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Progressive Rock CD Reviews

Mobius Strip

Time Lag

Review by Gary Hill

This is the second release from Mobius Strip. When I reviewed the first I said that it perhaps would fit better under non-prog as pure jazz, but that there was enough fusion within to put it under prog. Well, this is a much better fit in the prog zone. For one thing, there is more fusion here. Additionally, though, there is some actual progressive rock on display, too. While the first album was strictly instrumental, the closer here has some vocals, too. They have really upped the magic on this release. The other one was strong, but this is better yet.

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Track by Track Review
Chand Baori
A rather dramatic introduction leads this out with plenty of jazz in the mix. The cut drops back for a time before building out into some smoking hot fusion meets jazz prog jamming. There is a cool piano solo movement later in the number that takes it into more pure jazz zones. It builds back out to more inspired jazz jamming further down the road. This has so many powerful passages. It's definitely a strong opener.
Iblis's Hybris
I love the cool and unusual piano explorations early on this tune. The track has a great jazz energy and groove to it as it gets underway. There are moments later that make me think of a jazzier version of Emerson, Lake and Palmer. This has some great sections and is another strong tune. A drop to percussion later leads to more cool piano soloing as the track is reborn in new ways.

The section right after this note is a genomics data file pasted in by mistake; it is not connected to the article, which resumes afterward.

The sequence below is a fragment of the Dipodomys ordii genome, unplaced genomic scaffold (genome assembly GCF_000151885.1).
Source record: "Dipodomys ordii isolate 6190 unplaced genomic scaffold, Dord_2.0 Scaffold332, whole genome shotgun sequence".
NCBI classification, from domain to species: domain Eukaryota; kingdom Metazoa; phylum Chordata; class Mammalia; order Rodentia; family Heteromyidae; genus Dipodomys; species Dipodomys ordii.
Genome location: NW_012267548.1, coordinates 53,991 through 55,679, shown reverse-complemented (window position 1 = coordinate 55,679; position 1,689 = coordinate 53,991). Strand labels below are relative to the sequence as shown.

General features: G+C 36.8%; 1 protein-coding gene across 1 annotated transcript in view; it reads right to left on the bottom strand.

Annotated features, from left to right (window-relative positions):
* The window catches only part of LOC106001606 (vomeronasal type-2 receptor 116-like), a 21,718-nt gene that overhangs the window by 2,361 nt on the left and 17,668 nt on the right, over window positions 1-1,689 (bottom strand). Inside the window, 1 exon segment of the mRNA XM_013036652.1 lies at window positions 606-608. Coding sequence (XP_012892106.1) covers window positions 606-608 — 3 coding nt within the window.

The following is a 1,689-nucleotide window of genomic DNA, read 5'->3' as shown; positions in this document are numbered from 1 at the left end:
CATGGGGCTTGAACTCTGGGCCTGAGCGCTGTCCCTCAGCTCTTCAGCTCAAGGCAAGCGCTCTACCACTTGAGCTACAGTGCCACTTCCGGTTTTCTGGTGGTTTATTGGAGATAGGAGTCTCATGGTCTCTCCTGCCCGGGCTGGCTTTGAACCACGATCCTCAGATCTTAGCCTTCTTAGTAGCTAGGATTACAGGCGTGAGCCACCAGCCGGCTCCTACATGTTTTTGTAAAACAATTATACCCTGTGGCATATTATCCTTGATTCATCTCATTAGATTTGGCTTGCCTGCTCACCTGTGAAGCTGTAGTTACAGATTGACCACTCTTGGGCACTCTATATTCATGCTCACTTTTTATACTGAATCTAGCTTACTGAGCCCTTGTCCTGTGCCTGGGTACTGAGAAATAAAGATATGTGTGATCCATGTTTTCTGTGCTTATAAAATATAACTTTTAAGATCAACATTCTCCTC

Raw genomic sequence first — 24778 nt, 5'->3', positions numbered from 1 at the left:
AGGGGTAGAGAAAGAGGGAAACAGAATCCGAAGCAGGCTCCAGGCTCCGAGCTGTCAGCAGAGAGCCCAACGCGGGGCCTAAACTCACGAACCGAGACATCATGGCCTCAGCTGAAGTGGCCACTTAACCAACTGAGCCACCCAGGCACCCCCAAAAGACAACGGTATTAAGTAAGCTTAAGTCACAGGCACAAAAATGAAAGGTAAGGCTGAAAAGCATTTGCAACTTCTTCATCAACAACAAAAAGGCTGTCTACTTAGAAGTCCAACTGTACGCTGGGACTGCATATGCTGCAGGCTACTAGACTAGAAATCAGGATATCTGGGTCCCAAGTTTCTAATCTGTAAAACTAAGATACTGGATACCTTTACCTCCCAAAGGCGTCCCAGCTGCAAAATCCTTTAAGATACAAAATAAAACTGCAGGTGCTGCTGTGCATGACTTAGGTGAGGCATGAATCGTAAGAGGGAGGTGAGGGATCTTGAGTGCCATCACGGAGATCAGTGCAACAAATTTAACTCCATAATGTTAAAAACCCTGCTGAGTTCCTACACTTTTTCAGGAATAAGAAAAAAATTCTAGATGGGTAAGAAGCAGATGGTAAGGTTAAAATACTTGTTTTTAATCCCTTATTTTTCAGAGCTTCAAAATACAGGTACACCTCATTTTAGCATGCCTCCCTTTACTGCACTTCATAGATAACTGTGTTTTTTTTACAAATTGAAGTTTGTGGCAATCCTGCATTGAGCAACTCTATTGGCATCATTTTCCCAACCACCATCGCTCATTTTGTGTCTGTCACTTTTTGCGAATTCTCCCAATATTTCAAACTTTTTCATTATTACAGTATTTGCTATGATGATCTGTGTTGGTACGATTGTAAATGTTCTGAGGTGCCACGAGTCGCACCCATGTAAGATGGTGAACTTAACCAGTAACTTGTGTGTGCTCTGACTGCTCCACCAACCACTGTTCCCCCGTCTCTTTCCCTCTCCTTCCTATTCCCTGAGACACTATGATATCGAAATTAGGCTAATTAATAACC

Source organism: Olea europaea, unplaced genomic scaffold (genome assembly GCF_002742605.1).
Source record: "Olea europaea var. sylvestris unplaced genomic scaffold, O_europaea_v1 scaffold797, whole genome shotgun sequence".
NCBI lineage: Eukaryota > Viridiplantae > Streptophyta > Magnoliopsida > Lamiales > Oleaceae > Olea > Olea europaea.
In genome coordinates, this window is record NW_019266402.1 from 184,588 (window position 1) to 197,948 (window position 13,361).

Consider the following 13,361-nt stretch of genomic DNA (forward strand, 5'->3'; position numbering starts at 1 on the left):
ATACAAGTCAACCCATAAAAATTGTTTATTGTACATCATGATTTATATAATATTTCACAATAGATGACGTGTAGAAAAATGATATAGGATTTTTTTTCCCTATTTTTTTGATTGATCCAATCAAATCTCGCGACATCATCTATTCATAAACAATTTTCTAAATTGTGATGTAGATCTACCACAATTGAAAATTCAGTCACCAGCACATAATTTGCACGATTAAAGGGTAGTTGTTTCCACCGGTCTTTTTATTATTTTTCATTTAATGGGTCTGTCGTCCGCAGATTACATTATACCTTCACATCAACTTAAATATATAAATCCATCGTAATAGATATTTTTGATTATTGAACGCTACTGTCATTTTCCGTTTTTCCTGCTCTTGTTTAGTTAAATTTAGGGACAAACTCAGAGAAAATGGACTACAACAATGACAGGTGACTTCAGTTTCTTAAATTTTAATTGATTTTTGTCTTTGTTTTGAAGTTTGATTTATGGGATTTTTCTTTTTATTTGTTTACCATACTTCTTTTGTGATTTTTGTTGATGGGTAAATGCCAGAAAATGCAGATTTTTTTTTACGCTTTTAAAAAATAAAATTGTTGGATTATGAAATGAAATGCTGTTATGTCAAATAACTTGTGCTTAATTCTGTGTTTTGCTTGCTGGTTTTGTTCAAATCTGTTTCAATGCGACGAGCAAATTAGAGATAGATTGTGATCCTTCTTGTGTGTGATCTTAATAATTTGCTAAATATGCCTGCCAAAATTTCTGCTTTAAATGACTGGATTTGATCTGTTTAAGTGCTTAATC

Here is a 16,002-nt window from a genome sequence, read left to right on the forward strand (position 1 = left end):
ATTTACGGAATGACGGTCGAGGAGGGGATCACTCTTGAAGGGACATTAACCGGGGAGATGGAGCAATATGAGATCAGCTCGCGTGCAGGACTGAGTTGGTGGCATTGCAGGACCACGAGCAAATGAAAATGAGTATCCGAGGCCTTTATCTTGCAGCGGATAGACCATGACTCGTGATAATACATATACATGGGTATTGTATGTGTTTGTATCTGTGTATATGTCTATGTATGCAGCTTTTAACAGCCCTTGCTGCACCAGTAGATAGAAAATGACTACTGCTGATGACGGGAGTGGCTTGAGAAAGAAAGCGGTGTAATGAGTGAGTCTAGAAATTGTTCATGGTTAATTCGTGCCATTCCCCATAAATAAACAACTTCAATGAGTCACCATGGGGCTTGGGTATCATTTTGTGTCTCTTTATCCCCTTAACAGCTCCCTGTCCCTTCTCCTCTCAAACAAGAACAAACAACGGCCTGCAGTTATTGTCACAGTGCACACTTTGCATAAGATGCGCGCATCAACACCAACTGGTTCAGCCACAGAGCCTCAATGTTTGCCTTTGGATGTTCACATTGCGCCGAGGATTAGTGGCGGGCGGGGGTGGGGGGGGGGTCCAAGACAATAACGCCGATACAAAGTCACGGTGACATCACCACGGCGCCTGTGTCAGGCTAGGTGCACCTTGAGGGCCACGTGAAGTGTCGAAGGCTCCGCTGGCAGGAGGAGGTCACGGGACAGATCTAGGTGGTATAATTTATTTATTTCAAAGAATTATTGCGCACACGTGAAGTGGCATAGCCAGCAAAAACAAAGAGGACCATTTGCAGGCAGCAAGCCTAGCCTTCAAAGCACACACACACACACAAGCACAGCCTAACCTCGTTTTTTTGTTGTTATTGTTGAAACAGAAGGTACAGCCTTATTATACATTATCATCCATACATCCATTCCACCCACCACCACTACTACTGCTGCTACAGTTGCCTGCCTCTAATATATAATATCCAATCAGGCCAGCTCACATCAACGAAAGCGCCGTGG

Mateka's Speech
Melodic jazz jamming brings this into being with a lot of style and charm. There is some killer piano on this tune, but everyone really shines. There is a great bass solo movement, too.
Old Tapestry
I dig the driving energy and progression of this cool tune. It has some smoking hot jazz concepts at play. There is so much drama and magic in this number.
Möbius Cube
Melodic piano work starts this cut. The track works from there into killer jazz magic. I particularly love the piano exploration later, and the jam that is built over the top of that change. This turns heavier and harder rocking further down the road. It's a real powerhouse and includes some killer guitar soloing in a jam that leans towards King Crimson zones.
A Theme for the End
This has a lot more prog rock in the mix, too. It is also the only song to include vocals. There are still some jazzy things here, but overall this is classically tinged symphonic prog. It reminds me a little of Jon Anderson's first solo album in some ways. The piano break brings more of that ELP element. There are a number of shifts and changes and the different angles of vocal layers brings something very special to this. It is a unique and potent piece of music.
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